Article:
In previous articles you have very clearly shown that a sandforce sata II drive can write at no more than about 85MB/s. A sandforce sata III drive was about 135 to 150Mb;/s as I recollect.
    Any reported value above these numbers is due to compression and caching within the drive controller.

    This limitation becomes most clear when truly incompressible files, such as video clips, are used.

    First, I question any write speed above these values that claim to be with 'incompressible' data. Even you raised a flag about this in previous articles. Read speeds may also be affected in somewhat the same way.

    Sandforce controllers are clever, but you mileage may vary widely. Most benchmark tests are highly affected by the drive controller compression and caching.

    Second, if compression and caching are a good thing, why not use the OS to compress and cache? In this case, the SATA bus could no longer be a bottle neck, and speeds that far exceed the SATA II or III specs are available. In this way, everyone can have the effects of a sandforce controller, except perhaps better.

    For those interested in trying with a SSD drive, check 'compress this drive to save space' in W7. Then rerun the atto benchmark. I found overwhelming improvement in data transfer rates that far exceeded the sata II/III bus capability.
    Reply
  • krazyderek - Wednesday, June 08, 2011 - link

    would have loved to see a nice summary of how all the drives perform after being "abused" and trimmed, i remember that some of these drives don't handle it so well..... the c300? really would have liked to see that part of the overall comparison, especially since i'm guessing degraded performance happens to the smaller drives easier. Reply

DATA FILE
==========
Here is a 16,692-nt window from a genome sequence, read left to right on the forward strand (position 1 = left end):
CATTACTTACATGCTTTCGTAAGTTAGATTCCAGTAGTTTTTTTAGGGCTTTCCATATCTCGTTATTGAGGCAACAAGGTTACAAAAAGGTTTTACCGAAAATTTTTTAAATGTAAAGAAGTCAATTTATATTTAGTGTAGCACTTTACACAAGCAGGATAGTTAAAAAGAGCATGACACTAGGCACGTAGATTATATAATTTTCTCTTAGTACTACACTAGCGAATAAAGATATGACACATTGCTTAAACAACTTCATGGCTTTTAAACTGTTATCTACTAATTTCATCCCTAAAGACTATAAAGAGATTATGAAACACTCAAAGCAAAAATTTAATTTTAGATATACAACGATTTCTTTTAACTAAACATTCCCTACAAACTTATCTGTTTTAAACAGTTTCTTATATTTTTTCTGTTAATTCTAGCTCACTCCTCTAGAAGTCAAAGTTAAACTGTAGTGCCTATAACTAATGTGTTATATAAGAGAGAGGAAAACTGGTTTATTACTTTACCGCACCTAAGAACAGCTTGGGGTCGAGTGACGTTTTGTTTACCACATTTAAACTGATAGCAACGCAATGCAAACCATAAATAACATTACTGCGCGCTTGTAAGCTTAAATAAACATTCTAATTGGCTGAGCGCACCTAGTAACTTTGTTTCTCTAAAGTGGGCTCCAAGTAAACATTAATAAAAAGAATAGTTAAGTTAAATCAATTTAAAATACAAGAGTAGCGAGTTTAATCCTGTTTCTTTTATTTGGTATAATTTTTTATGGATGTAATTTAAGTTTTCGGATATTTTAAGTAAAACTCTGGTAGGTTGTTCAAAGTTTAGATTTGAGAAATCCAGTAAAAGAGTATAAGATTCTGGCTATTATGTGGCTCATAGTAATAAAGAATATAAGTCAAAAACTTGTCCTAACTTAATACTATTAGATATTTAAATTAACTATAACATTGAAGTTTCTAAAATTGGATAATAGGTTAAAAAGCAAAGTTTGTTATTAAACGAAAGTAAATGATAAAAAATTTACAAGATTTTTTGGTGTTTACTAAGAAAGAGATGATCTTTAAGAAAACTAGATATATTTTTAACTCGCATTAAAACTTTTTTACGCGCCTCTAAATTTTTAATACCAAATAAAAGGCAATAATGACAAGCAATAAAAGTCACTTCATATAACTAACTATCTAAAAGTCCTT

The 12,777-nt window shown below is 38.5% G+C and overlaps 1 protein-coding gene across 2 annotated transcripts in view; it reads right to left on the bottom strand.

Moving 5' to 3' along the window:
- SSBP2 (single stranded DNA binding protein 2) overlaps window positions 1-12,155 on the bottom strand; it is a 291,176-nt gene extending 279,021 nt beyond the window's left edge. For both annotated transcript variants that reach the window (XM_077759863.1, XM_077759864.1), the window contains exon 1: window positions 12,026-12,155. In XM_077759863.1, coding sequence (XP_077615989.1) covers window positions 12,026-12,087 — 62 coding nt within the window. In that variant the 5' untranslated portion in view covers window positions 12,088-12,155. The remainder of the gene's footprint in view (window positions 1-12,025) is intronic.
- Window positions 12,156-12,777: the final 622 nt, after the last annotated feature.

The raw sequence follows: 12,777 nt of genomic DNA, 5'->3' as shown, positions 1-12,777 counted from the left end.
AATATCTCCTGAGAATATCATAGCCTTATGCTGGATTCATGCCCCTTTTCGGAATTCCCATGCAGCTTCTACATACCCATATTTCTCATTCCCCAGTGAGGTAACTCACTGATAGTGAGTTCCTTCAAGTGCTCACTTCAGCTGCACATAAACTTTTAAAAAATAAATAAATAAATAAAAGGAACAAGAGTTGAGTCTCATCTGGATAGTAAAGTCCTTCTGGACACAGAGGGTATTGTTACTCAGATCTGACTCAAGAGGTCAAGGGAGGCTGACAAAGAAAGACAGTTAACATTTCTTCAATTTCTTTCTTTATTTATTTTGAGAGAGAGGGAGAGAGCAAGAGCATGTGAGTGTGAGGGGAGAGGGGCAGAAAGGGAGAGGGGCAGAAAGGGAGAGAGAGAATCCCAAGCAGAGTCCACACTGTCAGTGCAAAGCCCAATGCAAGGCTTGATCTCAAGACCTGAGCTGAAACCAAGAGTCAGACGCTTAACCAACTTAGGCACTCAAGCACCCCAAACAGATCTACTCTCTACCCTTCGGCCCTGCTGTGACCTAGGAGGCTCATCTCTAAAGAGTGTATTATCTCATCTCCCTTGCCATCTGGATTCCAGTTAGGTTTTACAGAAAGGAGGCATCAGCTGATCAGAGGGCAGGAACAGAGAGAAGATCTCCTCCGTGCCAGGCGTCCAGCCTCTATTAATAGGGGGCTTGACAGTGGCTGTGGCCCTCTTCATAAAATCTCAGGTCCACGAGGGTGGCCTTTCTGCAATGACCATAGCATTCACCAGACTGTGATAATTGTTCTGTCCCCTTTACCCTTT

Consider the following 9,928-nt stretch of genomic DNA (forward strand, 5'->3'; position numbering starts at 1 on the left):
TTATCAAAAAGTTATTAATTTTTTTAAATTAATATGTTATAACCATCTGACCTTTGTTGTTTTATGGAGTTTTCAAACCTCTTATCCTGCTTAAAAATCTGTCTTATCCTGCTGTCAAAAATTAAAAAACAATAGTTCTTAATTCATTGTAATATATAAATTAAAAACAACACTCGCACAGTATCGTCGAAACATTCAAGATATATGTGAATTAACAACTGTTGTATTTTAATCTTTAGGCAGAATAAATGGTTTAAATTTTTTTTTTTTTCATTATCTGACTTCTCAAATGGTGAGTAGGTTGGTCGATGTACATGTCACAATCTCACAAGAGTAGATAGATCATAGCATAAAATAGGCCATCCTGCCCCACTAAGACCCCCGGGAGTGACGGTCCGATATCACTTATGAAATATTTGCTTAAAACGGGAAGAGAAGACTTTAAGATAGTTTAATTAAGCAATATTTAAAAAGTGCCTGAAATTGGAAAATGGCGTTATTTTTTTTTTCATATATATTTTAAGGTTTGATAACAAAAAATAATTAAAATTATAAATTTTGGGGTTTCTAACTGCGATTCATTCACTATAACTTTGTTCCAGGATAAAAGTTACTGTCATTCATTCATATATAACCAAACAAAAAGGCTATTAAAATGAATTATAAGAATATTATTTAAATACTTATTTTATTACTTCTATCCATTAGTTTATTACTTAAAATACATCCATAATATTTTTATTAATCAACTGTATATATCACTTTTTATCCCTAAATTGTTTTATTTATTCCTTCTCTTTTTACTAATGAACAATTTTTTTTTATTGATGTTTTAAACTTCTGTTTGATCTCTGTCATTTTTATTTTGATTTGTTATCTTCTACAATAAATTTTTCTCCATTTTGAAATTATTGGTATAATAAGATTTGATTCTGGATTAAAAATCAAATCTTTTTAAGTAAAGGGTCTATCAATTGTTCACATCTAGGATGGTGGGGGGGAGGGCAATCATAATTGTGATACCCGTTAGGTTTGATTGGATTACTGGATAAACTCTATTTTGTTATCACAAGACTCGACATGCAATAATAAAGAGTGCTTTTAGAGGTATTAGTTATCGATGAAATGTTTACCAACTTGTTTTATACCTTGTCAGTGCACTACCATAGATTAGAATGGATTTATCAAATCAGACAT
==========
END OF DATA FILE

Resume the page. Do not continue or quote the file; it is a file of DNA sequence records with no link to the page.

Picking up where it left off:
• geok1ng - Wednesday, June 08, 2011 - link

    I believe that the Intel 320 series still packs a punch, given the cheaper price tag and hardware features absent from the 510 like data encription or absent from all the other consumer SSDs, like an array of caps to prevent data loss from poqer failures. Tha is an aspect of the 320 series that the round up has failed to point out.

    Between Intel 320 and 510 series the user trades performance for price and reliability. And Intel strategy today is to explaim to people that while there is a huge real world gap between HDD and the slowest SSD of this generation, te real worlds benefits of choosing the fastest SSD today and the slowest are dim to non-existant.
    Reply
  • Bigu - Wednesday, June 08, 2011 - link

    It's interesting to see that between Intel 510 250GB and 120GB, the smaller drive performs much better in random writes. (from this chart http://www.anandtech.com/show/4244/intel-ssd-320-r...

    In fact, generally, the gap between these two are smaller than that between 320 300GB and 160GB, as well as OCZ V3 240GB and 120GB.
    Reply
  • Fallen Kell - Wednesday, June 08, 2011 - link